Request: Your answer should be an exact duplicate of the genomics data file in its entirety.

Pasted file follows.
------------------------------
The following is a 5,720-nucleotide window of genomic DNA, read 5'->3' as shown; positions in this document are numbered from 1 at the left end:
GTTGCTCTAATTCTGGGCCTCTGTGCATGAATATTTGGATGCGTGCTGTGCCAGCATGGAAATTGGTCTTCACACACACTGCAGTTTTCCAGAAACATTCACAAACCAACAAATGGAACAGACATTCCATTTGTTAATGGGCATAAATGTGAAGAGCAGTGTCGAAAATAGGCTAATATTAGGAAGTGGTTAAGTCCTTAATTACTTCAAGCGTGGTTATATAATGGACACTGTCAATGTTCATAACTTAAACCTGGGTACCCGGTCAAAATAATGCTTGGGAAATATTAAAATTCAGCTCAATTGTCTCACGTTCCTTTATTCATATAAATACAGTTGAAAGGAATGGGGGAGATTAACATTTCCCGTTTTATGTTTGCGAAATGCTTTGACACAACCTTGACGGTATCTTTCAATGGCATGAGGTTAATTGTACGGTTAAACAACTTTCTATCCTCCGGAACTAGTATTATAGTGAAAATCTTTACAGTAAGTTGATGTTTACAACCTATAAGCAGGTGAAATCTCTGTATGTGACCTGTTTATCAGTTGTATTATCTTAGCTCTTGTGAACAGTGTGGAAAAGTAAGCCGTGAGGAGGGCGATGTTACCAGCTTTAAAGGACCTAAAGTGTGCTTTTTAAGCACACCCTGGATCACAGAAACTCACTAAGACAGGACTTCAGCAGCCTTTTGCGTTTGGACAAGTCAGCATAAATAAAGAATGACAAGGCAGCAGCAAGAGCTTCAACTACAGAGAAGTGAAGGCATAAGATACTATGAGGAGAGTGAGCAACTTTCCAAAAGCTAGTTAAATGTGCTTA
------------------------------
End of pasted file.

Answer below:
The following is a 5,720-nucleotide window of genomic DNA, read 5'->3' as shown; positions in this document are numbered from 1 at the left end:
GTTGCTCTAATTCTGGGCCTCTGTGCATGAATATTTGGATGCGTGCTGTGCCAGCATGGAAATTGGTCTTCACACACACTGCAGTTTTCCAGAAACATTCACAAACCAACAAATGGAACAGACATTCCATTTGTTAATGGGCATAAATGTGAAGAGCAGTGTCGAAAATAGGCTAATATTAGGAAGTGGTTAAGTCCTTAATTACTTCAAGCGTGGTTATATAATGGACACTGTCAATGTTCATAACTTAAACCTGGGTACCCGGTCAAAATAATGCTTGGGAAATATTAAAATTCAGCTCAATTGTCTCACGTTCCTTTATTCATATAAATACAGTTGAAAGGAATGGGGGAGATTAACATTTCCCGTTTTATGTTTGCGAAATGCTTTGACACAACCTTGACGGTATCTTTCAATGGCATGAGGTTAATTGTACGGTTAAACAACTTTCTATCCTCCGGAACTAGTATTATAGTGAAAATCTTTACAGTAAGTTGATGTTTACAACCTATAAGCAGGTGAAATCTCTGTATGTGACCTGTTTATCAGTTGTATTATCTTAGCTCTTGTGAACAGTGTGGAAAAGTAAGCCGTGAGGAGGGCGATGTTACCAGCTTTAAAGGACCTAAAGTGTGCTTTTTAAGCACACCCTGGATCACAGAAACTCACTAAGACAGGACTTCAGCAGCCTTTTGCGTTTGGACAAGTCAGCATAAATAAAGAATGACAAGGCAGCAGCAAGAGCTTCAACTACAGAGAAGTGAAGGCATAAGATACTATGAGGAGAGTGAGCAACTTTCCAAAAGCTAGTTAAATGTGCTTA